The National Health Service (NHS) states that tooth decay is a major problem for the country, which remains a leading cause of the admission of young children to hospital. This latest report is part of the “Giving all children a healthy start in life” policy initiative led by the Department of Health and the Department for Education, with the aim of helping children receive the best possible care from an early age.
Fluoride helps to protect the teeth against decay by making the outer layer of our teeth, enamel, more structurally resistant to acid while also reducing the ability of the bacteria, which make up plaque, to produce the acid that initiates tooth decay, which, in extreme cases, can lead to horrendous damage, if the infection spreads.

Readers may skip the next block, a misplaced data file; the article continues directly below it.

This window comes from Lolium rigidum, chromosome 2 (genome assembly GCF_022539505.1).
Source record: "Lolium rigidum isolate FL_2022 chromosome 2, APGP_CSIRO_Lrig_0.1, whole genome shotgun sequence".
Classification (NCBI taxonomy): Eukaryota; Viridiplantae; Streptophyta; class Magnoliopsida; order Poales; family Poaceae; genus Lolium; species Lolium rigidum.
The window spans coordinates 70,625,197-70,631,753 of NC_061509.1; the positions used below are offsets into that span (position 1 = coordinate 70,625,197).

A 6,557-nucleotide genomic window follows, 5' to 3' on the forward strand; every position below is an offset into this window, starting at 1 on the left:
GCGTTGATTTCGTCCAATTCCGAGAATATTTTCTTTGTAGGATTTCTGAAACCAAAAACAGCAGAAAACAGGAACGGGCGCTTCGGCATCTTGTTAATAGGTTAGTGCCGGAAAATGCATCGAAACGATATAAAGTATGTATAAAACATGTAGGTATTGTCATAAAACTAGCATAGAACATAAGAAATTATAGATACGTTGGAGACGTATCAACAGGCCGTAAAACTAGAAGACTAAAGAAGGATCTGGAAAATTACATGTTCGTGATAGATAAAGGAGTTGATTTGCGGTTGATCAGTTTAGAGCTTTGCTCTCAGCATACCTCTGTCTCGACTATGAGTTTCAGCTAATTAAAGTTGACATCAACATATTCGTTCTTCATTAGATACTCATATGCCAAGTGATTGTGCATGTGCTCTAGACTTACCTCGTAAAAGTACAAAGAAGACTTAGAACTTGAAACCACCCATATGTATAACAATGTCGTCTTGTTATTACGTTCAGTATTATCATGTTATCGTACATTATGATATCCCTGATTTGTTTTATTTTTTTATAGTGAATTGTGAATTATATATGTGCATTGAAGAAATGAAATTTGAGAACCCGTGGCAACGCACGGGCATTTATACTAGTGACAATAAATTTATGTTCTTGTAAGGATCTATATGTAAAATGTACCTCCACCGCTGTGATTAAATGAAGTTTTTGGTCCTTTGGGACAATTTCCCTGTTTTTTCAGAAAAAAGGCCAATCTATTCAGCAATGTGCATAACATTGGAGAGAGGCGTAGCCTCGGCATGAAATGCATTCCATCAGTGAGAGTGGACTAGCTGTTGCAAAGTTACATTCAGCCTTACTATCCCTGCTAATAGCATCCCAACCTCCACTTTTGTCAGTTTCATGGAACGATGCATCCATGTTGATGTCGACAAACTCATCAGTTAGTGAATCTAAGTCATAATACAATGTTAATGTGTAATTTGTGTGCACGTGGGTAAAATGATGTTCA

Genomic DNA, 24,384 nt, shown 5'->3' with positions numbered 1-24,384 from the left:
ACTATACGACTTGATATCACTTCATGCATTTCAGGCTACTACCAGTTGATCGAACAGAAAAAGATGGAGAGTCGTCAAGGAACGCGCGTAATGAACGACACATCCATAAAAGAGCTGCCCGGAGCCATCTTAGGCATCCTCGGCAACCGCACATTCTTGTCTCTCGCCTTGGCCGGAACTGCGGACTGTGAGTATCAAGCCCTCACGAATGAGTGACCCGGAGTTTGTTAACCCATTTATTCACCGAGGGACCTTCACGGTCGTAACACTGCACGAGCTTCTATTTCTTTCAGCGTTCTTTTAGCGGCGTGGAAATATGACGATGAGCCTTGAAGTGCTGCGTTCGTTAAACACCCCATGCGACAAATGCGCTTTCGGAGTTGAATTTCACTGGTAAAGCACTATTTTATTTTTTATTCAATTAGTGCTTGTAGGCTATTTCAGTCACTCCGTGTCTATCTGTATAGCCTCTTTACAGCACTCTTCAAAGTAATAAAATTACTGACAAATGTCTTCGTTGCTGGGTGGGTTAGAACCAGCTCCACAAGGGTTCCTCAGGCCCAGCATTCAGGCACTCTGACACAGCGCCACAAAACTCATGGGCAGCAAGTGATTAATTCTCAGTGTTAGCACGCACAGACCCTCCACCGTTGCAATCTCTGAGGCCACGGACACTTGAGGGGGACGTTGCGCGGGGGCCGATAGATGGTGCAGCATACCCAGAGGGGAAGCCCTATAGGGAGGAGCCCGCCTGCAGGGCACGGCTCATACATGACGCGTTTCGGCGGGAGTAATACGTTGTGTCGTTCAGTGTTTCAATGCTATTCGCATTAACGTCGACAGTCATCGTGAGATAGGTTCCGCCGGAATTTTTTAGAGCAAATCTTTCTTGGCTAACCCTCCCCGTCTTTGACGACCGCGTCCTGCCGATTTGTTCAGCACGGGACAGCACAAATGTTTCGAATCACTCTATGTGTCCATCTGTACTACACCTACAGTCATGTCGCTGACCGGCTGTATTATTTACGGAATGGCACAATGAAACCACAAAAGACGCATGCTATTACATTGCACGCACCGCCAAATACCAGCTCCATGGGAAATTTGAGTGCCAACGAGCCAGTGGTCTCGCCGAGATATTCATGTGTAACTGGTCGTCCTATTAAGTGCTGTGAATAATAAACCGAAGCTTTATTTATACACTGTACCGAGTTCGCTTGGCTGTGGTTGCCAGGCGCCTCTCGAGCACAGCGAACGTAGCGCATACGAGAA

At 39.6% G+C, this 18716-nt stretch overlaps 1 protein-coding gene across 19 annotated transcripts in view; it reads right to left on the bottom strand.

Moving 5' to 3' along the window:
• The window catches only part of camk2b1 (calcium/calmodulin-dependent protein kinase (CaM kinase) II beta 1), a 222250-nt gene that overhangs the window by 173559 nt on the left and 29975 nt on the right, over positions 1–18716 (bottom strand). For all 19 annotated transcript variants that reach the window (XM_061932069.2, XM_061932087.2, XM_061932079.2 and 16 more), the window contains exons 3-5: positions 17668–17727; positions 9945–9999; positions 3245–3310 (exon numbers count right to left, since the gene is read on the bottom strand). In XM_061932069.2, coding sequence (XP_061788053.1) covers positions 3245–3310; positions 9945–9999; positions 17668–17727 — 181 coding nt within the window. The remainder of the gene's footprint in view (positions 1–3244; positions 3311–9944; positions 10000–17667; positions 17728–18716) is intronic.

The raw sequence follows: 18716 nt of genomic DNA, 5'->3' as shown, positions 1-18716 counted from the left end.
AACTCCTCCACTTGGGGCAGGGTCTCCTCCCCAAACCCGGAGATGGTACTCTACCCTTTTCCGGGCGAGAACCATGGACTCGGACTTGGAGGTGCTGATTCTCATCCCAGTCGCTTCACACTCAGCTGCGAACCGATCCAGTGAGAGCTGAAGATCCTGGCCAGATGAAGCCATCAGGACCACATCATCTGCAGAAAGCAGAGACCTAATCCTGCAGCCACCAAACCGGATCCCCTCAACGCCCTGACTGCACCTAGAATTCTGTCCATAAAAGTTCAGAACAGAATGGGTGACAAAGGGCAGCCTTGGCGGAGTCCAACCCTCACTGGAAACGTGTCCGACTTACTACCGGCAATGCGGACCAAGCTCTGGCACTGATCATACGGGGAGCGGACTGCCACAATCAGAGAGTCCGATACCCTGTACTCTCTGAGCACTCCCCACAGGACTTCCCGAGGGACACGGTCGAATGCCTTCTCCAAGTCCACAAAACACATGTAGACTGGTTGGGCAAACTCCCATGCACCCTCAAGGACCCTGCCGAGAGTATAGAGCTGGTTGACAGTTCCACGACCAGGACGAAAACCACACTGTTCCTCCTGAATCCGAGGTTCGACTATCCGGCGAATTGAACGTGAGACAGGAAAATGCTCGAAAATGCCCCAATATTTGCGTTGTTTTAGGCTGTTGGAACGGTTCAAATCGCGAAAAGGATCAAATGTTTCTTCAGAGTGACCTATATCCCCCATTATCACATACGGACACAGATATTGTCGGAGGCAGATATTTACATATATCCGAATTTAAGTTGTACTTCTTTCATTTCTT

It is estimated that half a million people in the UK receive naturally fluoridated water (these areas include Essex and North East London, Bath, Slough, and Norfolk), and a further 6 million people receive fluoridated water thanks to national schemes, some of which have been active for more than 40 years. This amounts to around 10% of the population, in some of the most deprived areas of the country. In other countries, such as the USA, there are more widespread national schemes of fluoridation. While in mainland Europe and the rest of the UK there are very few such initiatives.